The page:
U.S. Department of Transportation
Federal Highway Administration
1200 New Jersey Avenue, SE
Washington, DC 20590

Skip to content
Facebook iconYouTube iconTwitter iconFlickr iconLinkedInInstagram

Federal Highway Administration Research and Technology
Coordinating, Developing, and Delivering Highway Transportation Innovations

Public Roads
This magazine is an archived publication and may contain dated technical, contact, and link information.
Public Roads Home | Past Issues | Subscriptions | Article Reprints | Guidelines for Authors: Public Roads Magazine | Sign Up for E-Version of Public Roads | Search Public Roads
| Current Issue |
Back to Publication List        
Publication Number:  FHWA-HRT-11-004    Date:  May/June 2011
Publication Number: FHWA-HRT-11-004
Issue No: Vol. 74 No. 6
Date: May/June 2011


Guest Editorial

Using Information Investments Wisely

Photo. Headshot of Leni OmanThe investments that transportation agencies make in gathering and generating information are difficult to estimate but certainly considerable. Agencies collect and store data in multiple formats, ranging from files, tables, and documents to geographic information systems, images, and databases. The transportation community uses this information to increase understanding of the systems being analyzed, to inform decisionmakers and the public, and as a resource for future actions and performance measurement.

Despite all the information produced, finding relevant data for a task can be difficult. A synthesis of studies conducted by the International Data Corporation found that employees spend up to 35 percent of their time searching for information and that searchers are successful only 50 percent of the time or less, representing a loss of resources and time that could be spent more productively.

That's where librarians and library science add value, contributing expertise and tested methodologies to find and organize information. Professional librarians are skilled in research methods and knowledgeable about information classification systems and management techniques, enabling them to find information and resources quickly. They know how to phrase search terms and target sources that best fit information requests. They also have access to databases and information networks that enable them to procure resources in a least-cost manner.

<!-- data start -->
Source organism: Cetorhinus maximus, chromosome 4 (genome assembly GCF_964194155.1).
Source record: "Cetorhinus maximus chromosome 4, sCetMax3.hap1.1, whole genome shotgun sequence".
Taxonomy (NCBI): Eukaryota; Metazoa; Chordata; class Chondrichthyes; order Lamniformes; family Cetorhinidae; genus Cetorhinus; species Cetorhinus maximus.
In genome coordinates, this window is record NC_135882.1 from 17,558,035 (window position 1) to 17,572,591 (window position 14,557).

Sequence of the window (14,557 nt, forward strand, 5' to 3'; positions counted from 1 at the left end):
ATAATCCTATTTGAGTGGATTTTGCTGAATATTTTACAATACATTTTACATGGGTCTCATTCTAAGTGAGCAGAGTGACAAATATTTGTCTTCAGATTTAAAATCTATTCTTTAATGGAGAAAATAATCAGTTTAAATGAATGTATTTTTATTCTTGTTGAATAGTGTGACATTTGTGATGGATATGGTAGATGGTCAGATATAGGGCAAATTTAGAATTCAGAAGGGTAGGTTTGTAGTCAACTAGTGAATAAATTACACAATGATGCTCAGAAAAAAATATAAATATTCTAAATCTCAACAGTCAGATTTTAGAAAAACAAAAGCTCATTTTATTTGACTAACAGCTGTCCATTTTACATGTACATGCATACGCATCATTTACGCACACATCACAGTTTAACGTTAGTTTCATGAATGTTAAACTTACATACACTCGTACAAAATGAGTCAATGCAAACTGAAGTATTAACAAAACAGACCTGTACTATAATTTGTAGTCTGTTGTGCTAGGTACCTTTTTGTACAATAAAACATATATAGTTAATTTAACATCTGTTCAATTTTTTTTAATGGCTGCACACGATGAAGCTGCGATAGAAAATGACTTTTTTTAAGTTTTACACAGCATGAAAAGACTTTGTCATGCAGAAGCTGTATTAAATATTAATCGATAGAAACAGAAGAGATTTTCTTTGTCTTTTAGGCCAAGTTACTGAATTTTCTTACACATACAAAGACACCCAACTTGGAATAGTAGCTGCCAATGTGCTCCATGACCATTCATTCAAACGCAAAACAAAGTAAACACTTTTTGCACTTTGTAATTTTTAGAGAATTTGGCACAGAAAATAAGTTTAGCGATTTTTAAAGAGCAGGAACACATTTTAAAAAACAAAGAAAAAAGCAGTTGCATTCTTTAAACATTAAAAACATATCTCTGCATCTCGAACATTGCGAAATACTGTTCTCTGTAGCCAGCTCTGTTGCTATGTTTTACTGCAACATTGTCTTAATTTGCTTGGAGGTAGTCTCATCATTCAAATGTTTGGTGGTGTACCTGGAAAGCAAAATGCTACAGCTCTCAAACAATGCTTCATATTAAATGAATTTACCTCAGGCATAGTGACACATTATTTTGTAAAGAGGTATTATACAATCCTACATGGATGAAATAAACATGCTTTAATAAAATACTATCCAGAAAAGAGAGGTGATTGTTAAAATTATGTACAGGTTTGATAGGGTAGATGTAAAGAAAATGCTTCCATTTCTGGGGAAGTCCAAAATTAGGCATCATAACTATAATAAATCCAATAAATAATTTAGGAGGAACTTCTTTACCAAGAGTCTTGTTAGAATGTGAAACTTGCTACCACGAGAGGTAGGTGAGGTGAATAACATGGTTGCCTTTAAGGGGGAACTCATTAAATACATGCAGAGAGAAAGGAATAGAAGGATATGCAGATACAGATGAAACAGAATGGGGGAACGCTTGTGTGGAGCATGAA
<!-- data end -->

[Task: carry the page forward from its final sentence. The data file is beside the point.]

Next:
The Washington State Department of Transportation hired a librarian specifically to manage information to support the Endangered Species Act consultation process for a corridor program. According to the department's planning manager, the librarian enabled the technical staff to respond more quickly and accurately to tasks requiring their specialized expertise, helping to expedite consultation on one project by more than 10 percent compared to the average consultation time. The conclusion: having a librarian on a megaproject is decidedly beneficial.

Improved access to information is not just about employing librarians and information professionals, but also about optimizing critical resources in a time of dwindling budgets. A review by Oracle found that 80 percent of an organization's information is unmanaged, increasing the likelihood that a significant amount will be difficult to find over time. In the digital age, information resources and products are commonly managed independently by functional groups within an organization or by information type (such as data, records, and manuals). Each group creates independent and task-specific classification systems. Few crosswalks exist to support searching and retrieval across these information silos. This inability to use information across an organization can impede achievement of strategic objectives.

Efforts are underway to address these challenges, both regionally and nationally. Through development of transportation knowledge networks, transportation organizations are collaborating to improve information access, exchange, use, and preservation for their employees, partners, stakeholders, and the broader transportation community. For more information, see “Masters of Information” on page 28 in this issue of PUBLIC ROADS.

Transportation agencies have created a huge body of information. Wise stewardship of these assets will require improved management at the organizational level and support for emerging transportation knowledge networks. By increasing awareness and use of existing resources and promoting practices that improve the retrieval of information, the transportation community can build a strong information infrastructure that will support business needs far into the future. The investment in information made by the transportation community is simply too precious to squander.

Leni Oman
Office of Research and Library Services
Washington State Department of Transportation




Federal Highway Administration | 1200 New Jersey Avenue, SE | Washington, DC 20590 | 202-366-4000
Turner-Fairbank Highway Research Center | 6300 Georgetown Pike | McLean, VA | 22101